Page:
The Deep End with Patrick Rutigliano

  Crystal Lake Publishing   Apr 04, 2019   Blog   0 Comment

Joe: Tell us a bit (or a lot) more about your childhood. Primary school, high school, etc. How do you think your experiences benefited or influenced your career?

PR: I grew up in New England, so the cold is a part of who I am. I’ve always been an introvert, so I was huge into entertainment media growing up. Books, comics, and movies (old and new—don’t discount the black and white stuff, folks) all had years to stew together and influence my idea of what a story should be. I was also a pretty dedicated people watcher, so that didn’t hurt my ability to write characters, either. 

Joe: Can you recall a moment where you had to choose between being an author/artist and another career? A decisive moment where you decided to go all out?

PR: Definitely. I was working a dead-end job at a grocery store that only got worse the longer I was there. When I was nearing 30, I realised spending any more of life there could only be a waste. I put in my two weeks and never looked back. 

Joe: How did you respond to your very first success as an author? Was it just rewarding, or did it motivate you even more? Or, did it perhaps feel underwhelmed, which motivated you to even greater heights?

PR: Well, I think everyone is thrilled to see his or her name in print for the first time. It’s a hell of a high, and it certainly encouraged me to write more.

Joe: How has your career as an author affected relationships with friends and family?

PR: It can make things a bit stressful, really. Writing is not a career to pursue if your chief goal in life is making money. My family does get it and is generally very supportive, though.

Joe: Which author most influenced your early career? And who still does?

PR: Definitely H.P. Lovecraft when I was starting out. While he still does, I would add Clive Barker, Joe Hill, and Ray Bradbury to that list.

Joe: Instead of just focusing on your most successful work, which story are you the proudest of, a story that managed to capture a piece of who you are?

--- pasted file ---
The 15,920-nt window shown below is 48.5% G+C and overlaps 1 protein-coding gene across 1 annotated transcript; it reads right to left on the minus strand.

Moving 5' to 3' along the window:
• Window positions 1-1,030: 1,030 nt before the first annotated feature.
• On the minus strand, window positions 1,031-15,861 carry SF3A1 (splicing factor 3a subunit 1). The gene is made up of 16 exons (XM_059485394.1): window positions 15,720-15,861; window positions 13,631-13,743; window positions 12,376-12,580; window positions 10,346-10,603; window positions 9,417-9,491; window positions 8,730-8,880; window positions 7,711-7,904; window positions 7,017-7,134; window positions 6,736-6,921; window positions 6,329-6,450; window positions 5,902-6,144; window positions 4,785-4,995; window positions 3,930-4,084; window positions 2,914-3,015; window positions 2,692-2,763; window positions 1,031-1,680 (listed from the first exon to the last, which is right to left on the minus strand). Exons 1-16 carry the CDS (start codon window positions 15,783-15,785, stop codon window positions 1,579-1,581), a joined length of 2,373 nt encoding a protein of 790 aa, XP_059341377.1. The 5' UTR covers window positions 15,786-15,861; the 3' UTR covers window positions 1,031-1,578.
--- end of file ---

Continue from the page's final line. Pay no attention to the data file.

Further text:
PR: Probably my first novel, Surviving the Crash, which came out a few years ago. The publisher folded after only a year of it being out, but there’s a lot of the me I was then in that book. It’s almost like a time capsule.

Joe: How do you feel when you don’t make your target words for the day?

PR: It stabs at my brain like an ice pick. I know I can make it up by doing more the next day, but I really don’t like to.

Joe: What’s the most difficult topic for you to write?

PR: Not so much a topic, but killing a character I’m genuinely fond of is always rather wrenching.

Joe: What do you do to distract you enough to actually relax a bit? Or do you always think about writing?

PR: I have a very serious Type A personality, so I have a difficult time relaxing at all. There are Let’s Players on YouTube I’ve been watching for years, though. They’re always good for a quick laugh.

Joe: Tell us a bit about the people you met while researching a book. Are you still friends with some of them?

PR: Honestly, I can’t think of one person I met while doing research for a book. None of my work thus far has required anything I couldn’t get from reading.

Joe: Outside of the actual craft, what is the most useful skill you learnt from being an author?

PR: The value of butt-in-chair time. The only way to do something difficult is to lower your head and ram your way through the wall in front of you.

Joe: How did being an author change you as a person?

PR: It definitely opened my eyes to a lot of things regarding business. Most writers just starting out don’t pay much mind to things like marketing or gauging the lifespan of a publisher. I feel like I’m much more analytical now. Probably cynical, too.

Joe: Which response/comment from a reader has touched you the most throughout your career?

PR: Actually from an editor. He compared something I wrote to Arthur Machen’s work. I was more than a bit flattered.

Joe: What is your life-long goal as an author?

PR: To earn the respect of the professional community and get enough fans to make a decent living.

Joe: What legacy do you want to leave behind?

PR: Well, everyone would like to be known as the best at what they do. I don’t have near enough of a swelled head to think I’ll manage that, but a reputation as a good writer who always went for the original idea over being derivative would be nice.

*Be sure to pick up Patrick’s Wind Chill novella on Kindle or paperback. We even have a free short story on Kindle or ePub for you to sample.

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